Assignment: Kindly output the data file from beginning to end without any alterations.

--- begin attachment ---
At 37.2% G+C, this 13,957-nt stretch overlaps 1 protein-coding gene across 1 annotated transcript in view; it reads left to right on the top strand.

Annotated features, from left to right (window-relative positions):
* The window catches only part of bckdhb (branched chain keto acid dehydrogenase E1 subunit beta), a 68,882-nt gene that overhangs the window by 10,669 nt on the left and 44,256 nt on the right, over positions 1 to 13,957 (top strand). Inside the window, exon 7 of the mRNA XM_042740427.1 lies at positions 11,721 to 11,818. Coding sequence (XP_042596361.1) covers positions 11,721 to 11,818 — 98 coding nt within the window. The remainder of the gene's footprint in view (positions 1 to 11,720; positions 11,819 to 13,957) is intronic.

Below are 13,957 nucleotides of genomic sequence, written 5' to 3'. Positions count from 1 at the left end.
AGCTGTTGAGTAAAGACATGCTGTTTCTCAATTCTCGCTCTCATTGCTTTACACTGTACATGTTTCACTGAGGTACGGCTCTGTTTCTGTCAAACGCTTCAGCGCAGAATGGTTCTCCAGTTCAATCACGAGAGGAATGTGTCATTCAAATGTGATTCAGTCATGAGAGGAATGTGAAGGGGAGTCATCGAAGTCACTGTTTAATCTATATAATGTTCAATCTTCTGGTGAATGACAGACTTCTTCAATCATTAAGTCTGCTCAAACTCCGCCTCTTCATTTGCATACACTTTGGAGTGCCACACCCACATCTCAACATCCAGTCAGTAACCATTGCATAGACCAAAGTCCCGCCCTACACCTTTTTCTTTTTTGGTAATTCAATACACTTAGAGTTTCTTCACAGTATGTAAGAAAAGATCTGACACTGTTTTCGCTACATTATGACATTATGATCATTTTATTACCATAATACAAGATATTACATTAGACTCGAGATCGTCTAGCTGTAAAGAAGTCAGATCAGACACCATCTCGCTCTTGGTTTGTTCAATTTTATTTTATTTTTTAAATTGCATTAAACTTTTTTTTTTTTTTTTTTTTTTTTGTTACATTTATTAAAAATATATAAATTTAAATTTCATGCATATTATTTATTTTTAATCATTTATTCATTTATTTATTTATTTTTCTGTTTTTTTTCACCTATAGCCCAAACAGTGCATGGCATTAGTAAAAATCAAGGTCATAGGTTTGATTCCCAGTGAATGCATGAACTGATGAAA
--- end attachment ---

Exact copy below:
At 37.2% G+C, this 13,957-nt stretch overlaps 1 protein-coding gene across 1 annotated transcript in view; it reads left to right on the top strand.

Annotated features, from left to right (window-relative positions):
* The window catches only part of bckdhb (branched chain keto acid dehydrogenase E1 subunit beta), a 68,882-nt gene that overhangs the window by 10,669 nt on the left and 44,256 nt on the right, over positions 1 to 13,957 (top strand). Inside the window, exon 7 of the mRNA XM_042740427.1 lies at positions 11,721 to 11,818. Coding sequence (XP_042596361.1) covers positions 11,721 to 11,818 — 98 coding nt within the window. The remainder of the gene's footprint in view (positions 1 to 11,720; positions 11,819 to 13,957) is intronic.

Below are 13,957 nucleotides of genomic sequence, written 5' to 3'. Positions count from 1 at the left end.
AGCTGTTGAGTAAAGACATGCTGTTTCTCAATTCTCGCTCTCATTGCTTTACACTGTACATGTTTCACTGAGGTACGGCTCTGTTTCTGTCAAACGCTTCAGCGCAGAATGGTTCTCCAGTTCAATCACGAGAGGAATGTGTCATTCAAATGTGATTCAGTCATGAGAGGAATGTGAAGGGGAGTCATCGAAGTCACTGTTTAATCTATATAATGTTCAATCTTCTGGTGAATGACAGACTTCTTCAATCATTAAGTCTGCTCAAACTCCGCCTCTTCATTTGCATACACTTTGGAGTGCCACACCCACATCTCAACATCCAGTCAGTAACCATTGCATAGACCAAAGTCCCGCCCTACACCTTTTTCTTTTTTGGTAATTCAATACACTTAGAGTTTCTTCACAGTATGTAAGAAAAGATCTGACACTGTTTTCGCTACATTATGACATTATGATCATTTTATTACCATAATACAAGATATTACATTAGACTCGAGATCGTCTAGCTGTAAAGAAGTCAGATCAGACACCATCTCGCTCTTGGTTTGTTCAATTTTATTTTATTTTTTAAATTGCATTAAACTTTTTTTTTTTTTTTTTTTTTTTTGTTACATTTATTAAAAATATATAAATTTAAATTTCATGCATATTATTTATTTTTAATCATTTATTCATTTATTTATTTATTTTTCTGTTTTTTTTCACCTATAGCCCAAACAGTGCATGGCATTAGTAAAAATCAAGGTCATAGGTTTGATTCCCAGTGAATGCATGAACTGATGAAA